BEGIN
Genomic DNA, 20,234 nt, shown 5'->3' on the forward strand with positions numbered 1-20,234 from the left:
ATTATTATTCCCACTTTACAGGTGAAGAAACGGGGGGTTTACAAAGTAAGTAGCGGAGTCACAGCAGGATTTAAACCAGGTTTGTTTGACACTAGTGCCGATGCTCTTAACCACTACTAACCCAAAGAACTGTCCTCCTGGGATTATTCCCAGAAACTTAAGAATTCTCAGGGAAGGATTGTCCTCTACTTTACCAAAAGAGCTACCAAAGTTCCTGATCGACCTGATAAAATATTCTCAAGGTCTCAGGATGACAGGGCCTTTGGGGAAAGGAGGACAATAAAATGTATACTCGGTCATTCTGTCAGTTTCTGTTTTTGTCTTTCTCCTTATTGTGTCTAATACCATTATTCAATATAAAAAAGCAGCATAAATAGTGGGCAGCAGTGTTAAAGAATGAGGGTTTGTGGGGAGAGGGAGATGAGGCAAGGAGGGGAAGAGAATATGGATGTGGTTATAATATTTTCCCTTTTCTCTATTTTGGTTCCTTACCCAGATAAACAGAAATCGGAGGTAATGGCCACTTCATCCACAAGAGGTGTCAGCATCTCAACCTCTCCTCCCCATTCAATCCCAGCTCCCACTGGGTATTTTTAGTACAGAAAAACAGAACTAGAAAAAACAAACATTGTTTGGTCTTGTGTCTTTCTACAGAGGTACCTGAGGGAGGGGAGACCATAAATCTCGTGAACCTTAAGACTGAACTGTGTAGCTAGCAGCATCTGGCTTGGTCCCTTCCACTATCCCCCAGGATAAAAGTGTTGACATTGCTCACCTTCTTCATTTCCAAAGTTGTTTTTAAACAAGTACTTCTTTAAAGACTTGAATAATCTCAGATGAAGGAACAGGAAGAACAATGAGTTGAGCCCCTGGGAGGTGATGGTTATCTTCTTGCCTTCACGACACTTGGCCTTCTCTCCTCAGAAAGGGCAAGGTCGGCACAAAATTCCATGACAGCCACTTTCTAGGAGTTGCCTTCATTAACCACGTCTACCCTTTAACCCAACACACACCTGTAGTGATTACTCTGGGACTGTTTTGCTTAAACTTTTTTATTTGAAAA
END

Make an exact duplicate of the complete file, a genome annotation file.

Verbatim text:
Genomic DNA, 20,234 nt, shown 5'->3' on the forward strand with positions numbered 1-20,234 from the left:
ATTATTATTCCCACTTTACAGGTGAAGAAACGGGGGGTTTACAAAGTAAGTAGCGGAGTCACAGCAGGATTTAAACCAGGTTTGTTTGACACTAGTGCCGATGCTCTTAACCACTACTAACCCAAAGAACTGTCCTCCTGGGATTATTCCCAGAAACTTAAGAATTCTCAGGGAAGGATTGTCCTCTACTTTACCAAAAGAGCTACCAAAGTTCCTGATCGACCTGATAAAATATTCTCAAGGTCTCAGGATGACAGGGCCTTTGGGGAAAGGAGGACAATAAAATGTATACTCGGTCATTCTGTCAGTTTCTGTTTTTGTCTTTCTCCTTATTGTGTCTAATACCATTATTCAATATAAAAAAGCAGCATAAATAGTGGGCAGCAGTGTTAAAGAATGAGGGTTTGTGGGGAGAGGGAGATGAGGCAAGGAGGGGAAGAGAATATGGATGTGGTTATAATATTTTCCCTTTTCTCTATTTTGGTTCCTTACCCAGATAAACAGAAATCGGAGGTAATGGCCACTTCATCCACAAGAGGTGTCAGCATCTCAACCTCTCCTCCCCATTCAATCCCAGCTCCCACTGGGTATTTTTAGTACAGAAAAACAGAACTAGAAAAAACAAACATTGTTTGGTCTTGTGTCTTTCTACAGAGGTACCTGAGGGAGGGGAGACCATAAATCTCGTGAACCTTAAGACTGAACTGTGTAGCTAGCAGCATCTGGCTTGGTCCCTTCCACTATCCCCCAGGATAAAAGTGTTGACATTGCTCACCTTCTTCATTTCCAAAGTTGTTTTTAAACAAGTACTTCTTTAAAGACTTGAATAATCTCAGATGAAGGAACAGGAAGAACAATGAGTTGAGCCCCTGGGAGGTGATGGTTATCTTCTTGCCTTCACGACACTTGGCCTTCTCTCCTCAGAAAGGGCAAGGTCGGCACAAAATTCCATGACAGCCACTTTCTAGGAGTTGCCTTCATTAACCACGTCTACCCTTTAACCCAACACACACCTGTAGTGATTACTCTGGGACTGTTTTGCTTAAACTTTTTTATTTGAAAA